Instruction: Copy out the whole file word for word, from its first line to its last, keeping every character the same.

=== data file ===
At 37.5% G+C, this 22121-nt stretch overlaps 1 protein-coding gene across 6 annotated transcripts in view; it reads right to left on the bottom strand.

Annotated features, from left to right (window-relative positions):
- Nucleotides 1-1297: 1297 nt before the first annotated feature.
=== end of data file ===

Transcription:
At 37.5% G+C, this 22121-nt stretch overlaps 1 protein-coding gene across 6 annotated transcripts in view; it reads right to left on the bottom strand.

Annotated features, from left to right (window-relative positions):
- Nucleotides 1-1297: 1297 nt before the first annotated feature.